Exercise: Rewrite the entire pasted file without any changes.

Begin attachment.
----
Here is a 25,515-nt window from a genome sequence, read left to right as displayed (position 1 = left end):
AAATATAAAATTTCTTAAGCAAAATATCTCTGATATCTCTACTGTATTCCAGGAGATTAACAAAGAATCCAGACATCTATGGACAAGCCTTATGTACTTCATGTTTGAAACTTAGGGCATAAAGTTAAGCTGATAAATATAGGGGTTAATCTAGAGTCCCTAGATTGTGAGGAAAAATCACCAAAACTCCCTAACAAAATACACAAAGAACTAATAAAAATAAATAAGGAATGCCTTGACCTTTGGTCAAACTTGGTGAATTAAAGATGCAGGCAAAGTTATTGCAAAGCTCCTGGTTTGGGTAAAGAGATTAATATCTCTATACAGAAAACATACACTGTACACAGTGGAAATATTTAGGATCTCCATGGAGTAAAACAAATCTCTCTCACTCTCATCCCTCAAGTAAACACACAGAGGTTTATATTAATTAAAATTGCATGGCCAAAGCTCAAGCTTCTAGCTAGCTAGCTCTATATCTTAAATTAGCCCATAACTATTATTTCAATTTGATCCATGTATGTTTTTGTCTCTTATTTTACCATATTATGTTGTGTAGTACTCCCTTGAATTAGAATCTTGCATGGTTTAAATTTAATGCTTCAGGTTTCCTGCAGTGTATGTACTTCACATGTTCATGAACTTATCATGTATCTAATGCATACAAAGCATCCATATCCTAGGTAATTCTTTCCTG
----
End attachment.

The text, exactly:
Here is a 25,515-nt window from a genome sequence, read left to right as displayed (position 1 = left end):
AAATATAAAATTTCTTAAGCAAAATATCTCTGATATCTCTACTGTATTCCAGGAGATTAACAAAGAATCCAGACATCTATGGACAAGCCTTATGTACTTCATGTTTGAAACTTAGGGCATAAAGTTAAGCTGATAAATATAGGGGTTAATCTAGAGTCCCTAGATTGTGAGGAAAAATCACCAAAACTCCCTAACAAAATACACAAAGAACTAATAAAAATAAATAAGGAATGCCTTGACCTTTGGTCAAACTTGGTGAATTAAAGATGCAGGCAAAGTTATTGCAAAGCTCCTGGTTTGGGTAAAGAGATTAATATCTCTATACAGAAAACATACACTGTACACAGTGGAAATATTTAGGATCTCCATGGAGTAAAACAAATCTCTCTCACTCTCATCCCTCAAGTAAACACACAGAGGTTTATATTAATTAAAATTGCATGGCCAAAGCTCAAGCTTCTAGCTAGCTAGCTCTATATCTTAAATTAGCCCATAACTATTATTTCAATTTGATCCATGTATGTTTTTGTCTCTTATTTTACCATATTATGTTGTGTAGTACTCCCTTGAATTAGAATCTTGCATGGTTTAAATTTAATGCTTCAGGTTTCCTGCAGTGTATGTACTTCACATGTTCATGAACTTATCATGTATCTAATGCATACAAAGCATCCATATCCTAGGTAATTCTTTCCTG